- This is Poly
Kristen Palmer ’19 is an unstoppable force in the world of fencing and computer science. We are so proud to see her name appear as an NCAA Woman of the Year Finalist. What’s her formula for success? We recently had the opportunity to catch up with her. A graduate of MIT’s Class of 2023, Kristen is currently a software engineer at Google. Beyond her accomplishments, it is her spirit of gratitude, generosity, and genuine camaraderie that makes her a model for all our students. If you walk the grounds of Poly, there are many faculty and staff who smile and nod at the mention of her name. Today, my conversation with Kristen showcases the perspective of a bright, young leader who has only just begun to leave her mark on the world.
Amanda Volel (AV) interviewed Kristen Palmer ’19 (KP) on Tuesday, January 30, 2024 via Zoom.
AV: When did you first become interested in fencing?
KP: The inspiring force for me was my mom. My godsister was actually in the fencing program [first], and my mom enrolled me and my brother in the program later. I think for a lot of people it’s pretty easy to grow a passion for fencing, because it’s a fun thing to do. When I started, I definitely wasn’t planning to become a student athlete.
AV: Is there something that made you choose fencing over other sports?
KP: I thought it was really fun, and the people in my fencing club inspired me and cared a lot about me, which made me want to stay even more. Aside from fencing, I also liked track and field. But I think fencing just opened up a lot of opportunities for me, and I got to meet a lot of really cool people. So that’s why I leaned more in that direction.
“If you spend enough time on something, you’ll become an expert. That was my philosophy for getting good at anything.”
AV: You are a two-time Northeast Fencing Conference Sabre All-Star first-team honoree, earning conference Fencer of the Year and 2020 Rookie of the Year and was named your team’s Most Valuable Player the same year, can you talk about this evolution from beginner to MVP?
KP: It’s a matter of having a supportive network, and sacrificing a lot of time. When I was at Poly, I took the bus into Manhattan three times a week to practice fencing. I wouldn’t get home until around 9 or 10:00 PM. I would often have to do my homework on the subway home to make sure I could get it finished in time. If you spend enough time on something, you’ll become an expert. That was my philosophy for getting good at anything.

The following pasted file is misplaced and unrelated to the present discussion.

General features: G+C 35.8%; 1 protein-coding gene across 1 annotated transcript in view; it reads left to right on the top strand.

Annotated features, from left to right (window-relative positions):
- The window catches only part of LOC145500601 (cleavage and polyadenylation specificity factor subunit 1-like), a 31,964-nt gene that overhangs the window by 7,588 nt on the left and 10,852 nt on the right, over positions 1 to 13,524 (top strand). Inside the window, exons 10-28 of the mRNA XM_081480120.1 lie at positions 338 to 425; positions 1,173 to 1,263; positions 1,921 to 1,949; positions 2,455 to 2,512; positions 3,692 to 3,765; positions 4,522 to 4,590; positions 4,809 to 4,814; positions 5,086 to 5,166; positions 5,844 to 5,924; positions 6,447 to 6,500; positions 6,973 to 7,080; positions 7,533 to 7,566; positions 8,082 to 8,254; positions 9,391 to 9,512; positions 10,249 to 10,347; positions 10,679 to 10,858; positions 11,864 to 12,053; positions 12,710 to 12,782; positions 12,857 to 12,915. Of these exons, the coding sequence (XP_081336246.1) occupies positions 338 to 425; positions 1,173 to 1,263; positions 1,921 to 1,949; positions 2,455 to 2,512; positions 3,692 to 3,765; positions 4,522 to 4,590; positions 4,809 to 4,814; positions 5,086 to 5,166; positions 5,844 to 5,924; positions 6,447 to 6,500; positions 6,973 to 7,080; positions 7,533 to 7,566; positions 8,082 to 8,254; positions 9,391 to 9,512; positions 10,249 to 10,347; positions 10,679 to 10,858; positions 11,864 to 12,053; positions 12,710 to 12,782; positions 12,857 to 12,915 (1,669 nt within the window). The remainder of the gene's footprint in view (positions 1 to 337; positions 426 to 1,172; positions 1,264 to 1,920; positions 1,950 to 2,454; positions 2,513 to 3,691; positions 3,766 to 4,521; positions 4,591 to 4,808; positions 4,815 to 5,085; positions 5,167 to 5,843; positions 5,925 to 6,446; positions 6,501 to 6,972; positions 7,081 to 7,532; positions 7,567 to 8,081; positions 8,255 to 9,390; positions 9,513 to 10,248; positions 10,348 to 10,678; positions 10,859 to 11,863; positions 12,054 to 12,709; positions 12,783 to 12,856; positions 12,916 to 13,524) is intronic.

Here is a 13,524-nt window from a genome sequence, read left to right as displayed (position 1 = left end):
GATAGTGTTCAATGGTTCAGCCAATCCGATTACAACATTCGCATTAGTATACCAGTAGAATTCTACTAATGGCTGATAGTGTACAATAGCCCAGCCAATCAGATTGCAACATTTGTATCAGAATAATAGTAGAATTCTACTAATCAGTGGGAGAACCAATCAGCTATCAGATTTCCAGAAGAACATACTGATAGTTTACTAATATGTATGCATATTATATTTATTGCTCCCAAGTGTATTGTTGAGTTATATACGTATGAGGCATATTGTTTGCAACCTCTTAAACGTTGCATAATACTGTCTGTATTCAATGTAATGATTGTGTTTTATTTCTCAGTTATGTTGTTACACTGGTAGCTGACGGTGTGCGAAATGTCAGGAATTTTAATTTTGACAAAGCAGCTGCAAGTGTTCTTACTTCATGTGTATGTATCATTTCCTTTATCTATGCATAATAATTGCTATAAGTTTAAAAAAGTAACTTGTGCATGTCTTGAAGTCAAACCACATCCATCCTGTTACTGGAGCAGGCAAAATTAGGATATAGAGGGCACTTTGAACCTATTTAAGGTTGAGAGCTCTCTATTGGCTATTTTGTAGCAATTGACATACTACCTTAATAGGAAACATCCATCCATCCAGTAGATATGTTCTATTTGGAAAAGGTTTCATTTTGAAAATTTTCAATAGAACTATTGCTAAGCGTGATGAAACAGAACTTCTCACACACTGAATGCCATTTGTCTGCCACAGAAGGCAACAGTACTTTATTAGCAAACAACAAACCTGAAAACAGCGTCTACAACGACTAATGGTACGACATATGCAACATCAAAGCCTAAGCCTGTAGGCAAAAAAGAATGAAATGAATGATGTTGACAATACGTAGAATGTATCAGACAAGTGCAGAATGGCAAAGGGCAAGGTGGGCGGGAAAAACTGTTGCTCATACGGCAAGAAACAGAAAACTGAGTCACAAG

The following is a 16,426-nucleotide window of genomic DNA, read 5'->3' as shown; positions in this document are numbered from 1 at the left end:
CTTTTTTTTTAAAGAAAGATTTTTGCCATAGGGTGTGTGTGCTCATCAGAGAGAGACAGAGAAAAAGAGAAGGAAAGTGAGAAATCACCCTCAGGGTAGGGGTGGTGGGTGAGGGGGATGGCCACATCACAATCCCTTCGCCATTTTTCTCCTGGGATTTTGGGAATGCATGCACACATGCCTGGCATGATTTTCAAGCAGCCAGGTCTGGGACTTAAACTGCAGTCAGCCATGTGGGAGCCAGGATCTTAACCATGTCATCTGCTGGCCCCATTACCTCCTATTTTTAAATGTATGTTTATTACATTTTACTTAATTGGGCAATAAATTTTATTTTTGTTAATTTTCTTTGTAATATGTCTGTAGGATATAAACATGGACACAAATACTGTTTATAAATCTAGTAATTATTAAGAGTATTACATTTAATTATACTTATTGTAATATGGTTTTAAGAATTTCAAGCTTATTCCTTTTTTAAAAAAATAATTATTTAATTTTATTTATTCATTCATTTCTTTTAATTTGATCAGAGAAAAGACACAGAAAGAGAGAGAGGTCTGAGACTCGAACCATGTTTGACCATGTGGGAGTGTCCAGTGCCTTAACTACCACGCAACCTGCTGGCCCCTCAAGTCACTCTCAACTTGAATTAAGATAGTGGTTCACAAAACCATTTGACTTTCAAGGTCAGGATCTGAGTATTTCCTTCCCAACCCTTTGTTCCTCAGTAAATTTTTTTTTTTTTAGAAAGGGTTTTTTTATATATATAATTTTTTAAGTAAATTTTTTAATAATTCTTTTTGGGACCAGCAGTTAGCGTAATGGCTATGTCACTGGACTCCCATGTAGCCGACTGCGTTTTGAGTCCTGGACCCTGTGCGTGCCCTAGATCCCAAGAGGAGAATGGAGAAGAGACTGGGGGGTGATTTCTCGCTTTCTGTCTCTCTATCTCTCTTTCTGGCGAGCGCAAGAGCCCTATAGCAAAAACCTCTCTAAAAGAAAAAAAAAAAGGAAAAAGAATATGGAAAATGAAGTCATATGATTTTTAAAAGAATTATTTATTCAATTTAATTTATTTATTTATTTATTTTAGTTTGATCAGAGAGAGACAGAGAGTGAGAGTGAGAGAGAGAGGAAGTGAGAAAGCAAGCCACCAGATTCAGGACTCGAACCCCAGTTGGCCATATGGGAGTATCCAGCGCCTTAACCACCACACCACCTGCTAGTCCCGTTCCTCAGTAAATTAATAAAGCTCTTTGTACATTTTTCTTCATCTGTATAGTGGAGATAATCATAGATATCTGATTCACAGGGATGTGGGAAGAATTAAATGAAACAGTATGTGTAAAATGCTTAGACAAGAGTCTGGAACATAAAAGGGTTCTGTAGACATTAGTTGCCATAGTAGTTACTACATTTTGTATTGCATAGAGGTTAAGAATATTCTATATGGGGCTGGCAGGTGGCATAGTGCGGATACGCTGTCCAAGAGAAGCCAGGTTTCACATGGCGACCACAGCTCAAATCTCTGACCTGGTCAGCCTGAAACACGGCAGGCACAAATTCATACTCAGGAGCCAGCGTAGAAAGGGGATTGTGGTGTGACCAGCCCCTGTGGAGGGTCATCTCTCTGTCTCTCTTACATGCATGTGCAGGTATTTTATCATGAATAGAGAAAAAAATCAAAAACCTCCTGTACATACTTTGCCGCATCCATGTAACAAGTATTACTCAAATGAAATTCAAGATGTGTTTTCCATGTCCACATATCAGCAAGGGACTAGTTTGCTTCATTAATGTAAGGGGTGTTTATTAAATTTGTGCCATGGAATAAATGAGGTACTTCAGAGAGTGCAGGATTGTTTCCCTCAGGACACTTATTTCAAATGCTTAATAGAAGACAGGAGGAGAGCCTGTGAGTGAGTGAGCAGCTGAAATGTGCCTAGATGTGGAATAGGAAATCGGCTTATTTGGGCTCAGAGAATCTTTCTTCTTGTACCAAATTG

I got better at fencing because I took the time to find people who were better than me. I didn’t go into practice intending to win every match, I knew when there was a large skill difference between me and the person I was fencing against. Those were usually the matches where I learned the most, and I made sure to get lots of constructive feedback afterwards.
AV: I love your idea of not looking at your opponent as just a competitor, or someone that you’re in opposition with, but to recognize their strengths too; to believe that in encountering an opponent, you can learn from them. I think that is such an amazing mindset to have and one that has obviously lent itself to so much success on your part.
AV: What stands out in your memory about your time at Poly? How did Poly prepare you for your undergraduate career/life at MIT?
KP: There are a few things that stand out about Poly, but one that I’d like to highlight is that it did a great job of exposing me to different people and a variety of sports. PE always stood out in my middle and high school experience because I had never played sports like squash before coming to Poly. I got used to trying new things, which opened doors to me later taking classes like archery, pistol, and golf at MIT. During my time at Poly, I wasn’t always very good at the sports I tried, but these experiences helped me become more comfortable with trying new things and not putting pressure on myself to be the best at everything.
It was also great to get experience working with cool equipment like laser cutters and 3D printers in Poly’s Maker Space. I used both of these machines in my research at MIT, and my prior experience at Poly made the transition much more seamless. Overall, Poly gave me a very well-rounded education.